Motor function was significantly worse when “Off” levodopa than “On” as evidenced by UPDRS scores. This decline, however, was not apparent in rates of laryngeal penetration or tracheal aspiration in the qualitative assessment of swallowing, suggesting that the risk of laryngeal aspiration remains unchanged. However, only a small number of participants were studied, and further investigation with greater numbers of participants and long-term follow-up need to be performed to assess the difference in penetration and aspiration “On” and “Off” levodopa to investigate whether or not there truly is no difference.

There was a nonsignificant trend to lower volume per swallow when “On” levodopa. No differences were observed between other measures in the timed-test of swallowing, including time per swallow and swallowing capacity. Coordination of swallowing and respiration remained unchanged. This suggests that levodopa may reduce the volume the patient can swallow per bolus, without affecting the time taken between swallows, hence only reducing the swallowing efficiency to some extent. This is inconsistent with prior research that suggests that swallowing efficiency may improve with levodopa [27]. Hunter et al. [27] detected fewer swallows to clear solid boluses after levodopa, although they did find an increase in oral phase and total swallowing times with the medication.

Key measures of lung function significantly declined when “On” levodopa. Nine of the ten participants had reduced function with levodopa medication. However, all the changes in measures were small and did not meet clinical significance based on the American Thoracic Society and European Respiratory Society standardization of lung function testing [31]. All previous studies have shown improvements with levodopa [22, 23, 24]. While none have found a decline in lung function with levodopa, some studies describe respiratory dysfunction as a levodopa side effect, possibly due to restrictive or dyskinetic respiratory muscles [20, 21]. In our patient cohort we noted only one participant (participant 6) had dyskinesis when “On” levodopa, but she did not have any while “Off.” Our findings may be explained by side effects of levodopa, chance, or unidentified flaws in our method.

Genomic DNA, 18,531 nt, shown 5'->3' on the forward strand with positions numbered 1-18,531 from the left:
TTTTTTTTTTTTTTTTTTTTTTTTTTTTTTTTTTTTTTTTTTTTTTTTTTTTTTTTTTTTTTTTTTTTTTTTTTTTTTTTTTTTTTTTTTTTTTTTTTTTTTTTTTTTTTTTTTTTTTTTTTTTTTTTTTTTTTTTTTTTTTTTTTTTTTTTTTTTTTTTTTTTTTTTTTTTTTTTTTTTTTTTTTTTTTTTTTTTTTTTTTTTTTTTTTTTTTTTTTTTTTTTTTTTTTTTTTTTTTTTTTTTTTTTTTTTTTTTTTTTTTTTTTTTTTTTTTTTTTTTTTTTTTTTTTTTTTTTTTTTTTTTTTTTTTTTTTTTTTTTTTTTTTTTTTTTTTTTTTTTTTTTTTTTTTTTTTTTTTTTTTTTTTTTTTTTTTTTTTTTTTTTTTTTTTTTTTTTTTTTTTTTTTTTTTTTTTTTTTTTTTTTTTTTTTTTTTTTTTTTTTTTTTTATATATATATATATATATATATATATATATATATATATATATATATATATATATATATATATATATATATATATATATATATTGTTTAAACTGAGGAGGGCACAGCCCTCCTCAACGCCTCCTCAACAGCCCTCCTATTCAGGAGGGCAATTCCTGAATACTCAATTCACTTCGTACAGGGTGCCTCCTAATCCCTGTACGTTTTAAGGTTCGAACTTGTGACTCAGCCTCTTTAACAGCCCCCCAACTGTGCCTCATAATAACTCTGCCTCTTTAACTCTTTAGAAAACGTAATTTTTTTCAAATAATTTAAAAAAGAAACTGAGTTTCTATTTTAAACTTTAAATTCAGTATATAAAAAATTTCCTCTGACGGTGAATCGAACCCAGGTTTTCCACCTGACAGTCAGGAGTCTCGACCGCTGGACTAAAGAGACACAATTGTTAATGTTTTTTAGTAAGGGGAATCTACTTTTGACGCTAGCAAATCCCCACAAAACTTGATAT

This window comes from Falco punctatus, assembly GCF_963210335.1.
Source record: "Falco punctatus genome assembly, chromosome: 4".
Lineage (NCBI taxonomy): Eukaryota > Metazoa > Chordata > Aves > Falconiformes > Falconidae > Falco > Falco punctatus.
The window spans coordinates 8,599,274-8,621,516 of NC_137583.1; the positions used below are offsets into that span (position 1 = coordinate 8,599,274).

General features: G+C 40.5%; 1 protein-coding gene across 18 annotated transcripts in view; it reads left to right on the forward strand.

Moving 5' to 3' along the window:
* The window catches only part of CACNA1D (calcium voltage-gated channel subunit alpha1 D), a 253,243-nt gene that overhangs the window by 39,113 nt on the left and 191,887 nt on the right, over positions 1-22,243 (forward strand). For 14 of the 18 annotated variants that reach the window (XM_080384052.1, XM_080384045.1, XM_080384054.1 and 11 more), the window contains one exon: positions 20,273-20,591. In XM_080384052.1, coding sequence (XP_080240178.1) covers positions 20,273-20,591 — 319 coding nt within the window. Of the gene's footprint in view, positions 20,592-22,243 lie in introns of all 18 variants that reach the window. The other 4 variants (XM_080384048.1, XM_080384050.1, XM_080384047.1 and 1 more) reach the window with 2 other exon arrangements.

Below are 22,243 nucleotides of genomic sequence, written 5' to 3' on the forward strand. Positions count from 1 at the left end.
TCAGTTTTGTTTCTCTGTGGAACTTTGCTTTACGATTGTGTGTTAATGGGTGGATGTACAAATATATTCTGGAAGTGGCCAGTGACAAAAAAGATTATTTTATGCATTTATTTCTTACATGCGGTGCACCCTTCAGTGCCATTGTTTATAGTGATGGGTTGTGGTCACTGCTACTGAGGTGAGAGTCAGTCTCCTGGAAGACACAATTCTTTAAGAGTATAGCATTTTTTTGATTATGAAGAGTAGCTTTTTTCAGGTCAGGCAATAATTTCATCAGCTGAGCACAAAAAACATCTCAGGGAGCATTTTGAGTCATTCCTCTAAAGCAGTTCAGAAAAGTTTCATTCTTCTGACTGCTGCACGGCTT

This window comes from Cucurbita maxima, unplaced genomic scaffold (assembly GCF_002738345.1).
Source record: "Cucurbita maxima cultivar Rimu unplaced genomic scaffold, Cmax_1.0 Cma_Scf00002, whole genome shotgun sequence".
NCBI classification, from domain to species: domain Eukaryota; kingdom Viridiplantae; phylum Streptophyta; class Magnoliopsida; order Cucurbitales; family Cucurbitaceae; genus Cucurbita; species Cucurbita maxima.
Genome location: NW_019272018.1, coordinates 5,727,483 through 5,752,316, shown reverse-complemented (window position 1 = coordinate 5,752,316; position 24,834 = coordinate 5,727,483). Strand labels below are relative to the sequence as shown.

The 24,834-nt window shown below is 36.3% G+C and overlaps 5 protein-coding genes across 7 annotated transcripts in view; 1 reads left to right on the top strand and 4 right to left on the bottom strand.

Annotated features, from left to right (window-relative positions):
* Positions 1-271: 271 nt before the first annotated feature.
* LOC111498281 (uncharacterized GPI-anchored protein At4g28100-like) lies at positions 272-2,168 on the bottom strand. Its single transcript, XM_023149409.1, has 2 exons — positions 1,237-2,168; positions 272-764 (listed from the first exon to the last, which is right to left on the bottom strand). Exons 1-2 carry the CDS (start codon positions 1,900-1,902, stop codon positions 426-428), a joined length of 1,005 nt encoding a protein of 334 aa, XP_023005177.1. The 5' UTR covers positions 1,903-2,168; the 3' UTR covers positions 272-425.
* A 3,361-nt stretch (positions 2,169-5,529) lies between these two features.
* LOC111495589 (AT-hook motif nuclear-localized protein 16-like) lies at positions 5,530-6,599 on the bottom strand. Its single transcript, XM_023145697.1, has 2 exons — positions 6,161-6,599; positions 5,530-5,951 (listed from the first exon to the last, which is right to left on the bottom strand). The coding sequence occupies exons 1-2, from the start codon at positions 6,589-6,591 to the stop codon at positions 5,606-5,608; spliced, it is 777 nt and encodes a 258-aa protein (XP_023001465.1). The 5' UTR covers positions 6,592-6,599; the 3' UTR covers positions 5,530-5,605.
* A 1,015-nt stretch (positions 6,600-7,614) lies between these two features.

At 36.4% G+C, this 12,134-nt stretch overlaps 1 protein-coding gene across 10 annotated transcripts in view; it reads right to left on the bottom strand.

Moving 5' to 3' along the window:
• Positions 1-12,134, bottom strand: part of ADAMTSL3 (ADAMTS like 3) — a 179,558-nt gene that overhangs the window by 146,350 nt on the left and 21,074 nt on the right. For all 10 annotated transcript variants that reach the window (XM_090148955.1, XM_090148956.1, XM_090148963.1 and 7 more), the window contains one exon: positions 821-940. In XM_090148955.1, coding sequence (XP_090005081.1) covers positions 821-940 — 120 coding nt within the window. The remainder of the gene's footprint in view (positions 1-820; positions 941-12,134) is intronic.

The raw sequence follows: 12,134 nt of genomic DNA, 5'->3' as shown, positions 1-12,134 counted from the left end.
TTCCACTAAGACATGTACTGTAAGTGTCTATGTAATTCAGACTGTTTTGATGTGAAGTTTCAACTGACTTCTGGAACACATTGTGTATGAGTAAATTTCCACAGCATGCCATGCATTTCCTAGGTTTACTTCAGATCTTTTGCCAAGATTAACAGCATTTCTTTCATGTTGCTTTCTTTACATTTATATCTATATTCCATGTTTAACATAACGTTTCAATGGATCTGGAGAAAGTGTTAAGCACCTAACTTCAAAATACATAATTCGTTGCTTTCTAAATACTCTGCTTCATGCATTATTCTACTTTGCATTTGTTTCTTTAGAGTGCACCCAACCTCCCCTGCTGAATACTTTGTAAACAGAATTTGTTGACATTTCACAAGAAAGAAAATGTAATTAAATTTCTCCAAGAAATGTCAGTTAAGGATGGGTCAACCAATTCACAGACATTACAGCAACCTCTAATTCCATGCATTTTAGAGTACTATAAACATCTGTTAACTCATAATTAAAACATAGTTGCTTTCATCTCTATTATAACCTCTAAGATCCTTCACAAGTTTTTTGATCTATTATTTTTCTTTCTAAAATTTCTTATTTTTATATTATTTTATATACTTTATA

In summary, this pilot study found that swallowing efficiency may be reduced with levodopa medication. No association was found between levodopa and coordination of swallowing and respiration, laryngeal penetration, or tracheal aspiration, indicating that the risk of aspiration may remain unchanged. Further studies comprising larger numbers of patients are needed to determine whether the trend in swallowing efficiency is a true effect and to confirm if there really is no difference in risk of aspiration between “On” and “Off” states of levodopa. If it were shown to be the case, the speculation would be that levodopa therapy might actually reduce swallowing efficiency while keeping the risk of aspiration unchanged in patients with PD.

Acknowledgments

This study was supported by funds from the McGee Fellowship, Christchurch School of Medicine & Health Sciences, University of Otago.

Copyright information

© Springer Science+Business Media, LLC 2007

Authors and Affiliations

  • Anthony Lim
    • 1
    • 3
  • LiPyn Leow
    • 2
    • 3
  • Maggie-Lee Huckabee
    • 2
    • 3
  • Chris Frampton
    • 1
  • Tim Anderson
    • 1
    • 4
  1. 1.Department of MedicineChristchurch School of MedicineChristchurchNew Zealand
  2. 2.Department of Communication DisordersUniversity of CanterburyChristchurchNew Zealand
  3. 3.Van der Veer Institute for Parkinson’s and Brain ResearchChristchurchNew Zealand
  4. 4.Department of NeurologyChristchurch HospitalChristchurchNew Zealand